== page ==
Constitutive expression of hrap gene in transgenic tobacco plant enhances resistance against virulent bacterial pathogens by induction of a hypersensitive response

Mang Jye Ger, Cheng-Hsien Chen, Shaw Yhi Hwang, Hsiang En Huang, Appa Rao Podile, Badri Venkata Dayakar, Teng Yung Feng

研究成果: 雜誌貢獻文章

29 引文 (Scopus)

摘要

Hypersensitive response-assisting protein (HRAP) has been previously reported as an amphipathic plant protein isolated from sweet pepper that intensifies the harpinPss-mediated hypersensitive response (HR). The hrap gene has no appreciable similarity to any other known sequences, and its activity can be rapidly induced by incompatible pathogen infection. To assess the function of the hrap gene in plant disease resistance, the CaMV 35S promoter was used to express sweet pepper hrap in transgenic tobacco. Compared with wild-type tobacco, transgenic tobacco plants exhibit more sensitivity to harpinPss and show resistance to virulent pathogens (Pseudomonas syringae pv. tabaci and Erwinia carotovora subsp. carotovora). This disease resistance of transgenic tobacco does not originate from a constitutive HR, because endogenous level of salicylic acid and hsr203J mRNA showed similarities in transgenic and wildtype tobacco under noninfected conditions. However, following a virulent pathogen infection in hrap transgenic tobacco, hsr203J was rapidly induced and a micro-HR necrosis was visualized by trypan blue staining in the infiltration area. Consequently, we suggest that the disease resistance of transgenic plants may result from the induction of a HR by a virulent pathogen infection.
原文英語
頁(從 - 到)764-773
頁數10
期刊Molecular Plant-Microbe Interactions
15
發行號8
出版狀態已發佈 - 八月 2002
對外發佈Yes

指紋

Tobacco
Genetically Modified Plants
hypersensitive response
Pathogens
tobacco
Genes
genetically modified organisms
Gene Expression
gene expression
Disease Resistance
pathogens
disease resistance
Capsicum
sweet peppers
Infection
Pseudomonas syringae pv. tabaci
Pectobacterium carotovorum
infection
Pectobacterium carotovorum subsp. carotovorum
Pseudomonas syringae

ASJC Scopus subject areas

  • Microbiology
  • Biochemistry, Genetics and Molecular Biology(all)
  • Biochemistry
  • Biotechnology

引用此文

Constitutive expression of hrap gene in transgenic tobacco plant enhances resistance against virulent bacterial pathogens by induction of a hypersensitive response. / Ger, Mang Jye; Chen, Cheng-Hsien; Hwang, Shaw Yhi; Huang, Hsiang En; Podile, Appa Rao; Venkata Dayakar, Badri; Feng, Teng Yung.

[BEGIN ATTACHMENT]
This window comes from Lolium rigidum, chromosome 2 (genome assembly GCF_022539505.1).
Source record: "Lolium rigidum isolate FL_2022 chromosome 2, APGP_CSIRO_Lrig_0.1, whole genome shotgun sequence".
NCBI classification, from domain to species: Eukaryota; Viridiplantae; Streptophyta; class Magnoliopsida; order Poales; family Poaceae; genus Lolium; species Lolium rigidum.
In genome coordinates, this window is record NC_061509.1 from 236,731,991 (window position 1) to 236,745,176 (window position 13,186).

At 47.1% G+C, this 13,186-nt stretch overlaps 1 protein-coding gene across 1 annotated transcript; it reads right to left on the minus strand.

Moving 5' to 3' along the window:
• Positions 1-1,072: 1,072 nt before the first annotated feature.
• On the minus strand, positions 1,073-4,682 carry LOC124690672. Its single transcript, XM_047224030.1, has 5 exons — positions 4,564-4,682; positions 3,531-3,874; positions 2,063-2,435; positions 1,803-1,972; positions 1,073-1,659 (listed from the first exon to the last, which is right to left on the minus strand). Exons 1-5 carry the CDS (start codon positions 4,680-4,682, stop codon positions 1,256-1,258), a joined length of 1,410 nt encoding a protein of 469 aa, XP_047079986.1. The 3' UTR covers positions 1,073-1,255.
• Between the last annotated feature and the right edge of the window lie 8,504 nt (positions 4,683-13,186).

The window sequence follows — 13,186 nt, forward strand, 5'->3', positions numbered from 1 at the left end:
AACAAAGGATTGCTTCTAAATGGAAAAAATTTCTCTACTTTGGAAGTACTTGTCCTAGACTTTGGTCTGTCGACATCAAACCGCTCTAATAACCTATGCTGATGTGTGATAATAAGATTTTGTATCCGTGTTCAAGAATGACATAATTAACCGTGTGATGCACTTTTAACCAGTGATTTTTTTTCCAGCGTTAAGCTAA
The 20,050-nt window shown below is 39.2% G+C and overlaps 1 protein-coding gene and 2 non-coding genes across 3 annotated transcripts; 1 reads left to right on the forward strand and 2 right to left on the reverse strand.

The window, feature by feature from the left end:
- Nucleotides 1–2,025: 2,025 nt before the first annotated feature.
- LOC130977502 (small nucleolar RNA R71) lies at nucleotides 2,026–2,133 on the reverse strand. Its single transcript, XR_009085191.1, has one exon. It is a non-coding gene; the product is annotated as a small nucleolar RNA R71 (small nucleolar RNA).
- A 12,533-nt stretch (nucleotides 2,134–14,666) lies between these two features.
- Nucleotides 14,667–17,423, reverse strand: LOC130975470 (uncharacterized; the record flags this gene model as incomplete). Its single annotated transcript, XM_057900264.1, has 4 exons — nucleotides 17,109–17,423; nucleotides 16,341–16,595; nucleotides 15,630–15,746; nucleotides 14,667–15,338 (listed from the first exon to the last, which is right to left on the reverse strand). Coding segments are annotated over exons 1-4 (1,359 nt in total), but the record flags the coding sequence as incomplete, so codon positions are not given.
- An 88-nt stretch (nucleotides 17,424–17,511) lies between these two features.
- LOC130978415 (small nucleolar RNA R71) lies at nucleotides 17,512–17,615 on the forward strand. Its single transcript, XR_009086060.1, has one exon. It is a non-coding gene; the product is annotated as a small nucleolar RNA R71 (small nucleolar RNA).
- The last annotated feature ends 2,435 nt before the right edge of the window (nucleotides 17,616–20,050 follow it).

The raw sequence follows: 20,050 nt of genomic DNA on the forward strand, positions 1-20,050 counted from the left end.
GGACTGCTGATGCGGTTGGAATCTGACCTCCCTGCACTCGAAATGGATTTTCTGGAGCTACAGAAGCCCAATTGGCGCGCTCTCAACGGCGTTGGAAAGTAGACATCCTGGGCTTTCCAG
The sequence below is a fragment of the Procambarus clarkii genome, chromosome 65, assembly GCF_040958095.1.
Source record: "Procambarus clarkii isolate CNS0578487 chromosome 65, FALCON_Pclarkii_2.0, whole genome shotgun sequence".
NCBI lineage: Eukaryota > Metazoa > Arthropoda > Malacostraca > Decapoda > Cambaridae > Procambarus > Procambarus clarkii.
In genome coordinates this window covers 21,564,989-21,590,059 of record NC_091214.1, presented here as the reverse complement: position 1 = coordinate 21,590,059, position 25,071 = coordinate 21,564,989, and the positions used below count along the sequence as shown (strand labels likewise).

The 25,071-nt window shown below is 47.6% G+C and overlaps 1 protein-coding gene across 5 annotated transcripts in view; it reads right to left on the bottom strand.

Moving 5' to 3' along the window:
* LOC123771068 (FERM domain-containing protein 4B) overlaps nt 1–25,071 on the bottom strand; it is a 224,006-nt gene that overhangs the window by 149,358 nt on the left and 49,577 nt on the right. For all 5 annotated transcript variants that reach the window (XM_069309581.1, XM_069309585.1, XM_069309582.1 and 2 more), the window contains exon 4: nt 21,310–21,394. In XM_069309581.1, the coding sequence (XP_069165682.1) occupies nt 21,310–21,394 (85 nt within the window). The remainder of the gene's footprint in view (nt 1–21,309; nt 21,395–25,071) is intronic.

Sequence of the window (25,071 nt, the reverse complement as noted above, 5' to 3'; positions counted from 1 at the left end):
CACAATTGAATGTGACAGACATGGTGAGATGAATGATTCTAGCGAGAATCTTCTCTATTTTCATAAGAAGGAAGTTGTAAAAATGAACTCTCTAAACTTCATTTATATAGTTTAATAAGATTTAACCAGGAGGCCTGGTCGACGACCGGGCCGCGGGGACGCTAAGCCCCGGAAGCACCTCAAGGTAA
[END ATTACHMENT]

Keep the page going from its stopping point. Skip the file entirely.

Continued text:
於: Molecular Plant-Microbe Interactions, 卷 15, 編號 8, 08.2002, p. 764-773.

研究成果: 雜誌貢獻文章

Ger, Mang Jye ; Chen, Cheng-Hsien ; Hwang, Shaw Yhi ; Huang, Hsiang En ; Podile, Appa Rao ; Venkata Dayakar, Badri ; Feng, Teng Yung. / Constitutive expression of hrap gene in transgenic tobacco plant enhances resistance against virulent bacterial pathogens by induction of a hypersensitive response. 於: Molecular Plant-Microbe Interactions. 2002 ; 卷 15, 編號 8. 頁 764-773.
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abstract = "Hypersensitive response-assisting protein (HRAP) has been previously reported as an amphipathic plant protein isolated from sweet pepper that intensifies the harpinPss-mediated hypersensitive response (HR). The hrap gene has no appreciable similarity to any other known sequences, and its activity can be rapidly induced by incompatible pathogen infection. To assess the function of the hrap gene in plant disease resistance, the CaMV 35S promoter was used to express sweet pepper hrap in transgenic tobacco. Compared with wild-type tobacco, transgenic tobacco plants exhibit more sensitivity to harpinPss and show resistance to virulent pathogens (Pseudomonas syringae pv. tabaci and Erwinia carotovora subsp. carotovora). This disease resistance of transgenic tobacco does not originate from a constitutive HR, because endogenous level of salicylic acid and hsr203J mRNA showed similarities in transgenic and wildtype tobacco under noninfected conditions. However, following a virulent pathogen infection in hrap transgenic tobacco, hsr203J was rapidly induced and a micro-HR necrosis was visualized by trypan blue staining in the infiltration area. Consequently, we suggest that the disease resistance of transgenic plants may result from the induction of a HR by a virulent pathogen infection.",
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AU - Podile, Appa Rao

AU - Venkata Dayakar, Badri

AU - Feng, Teng Yung

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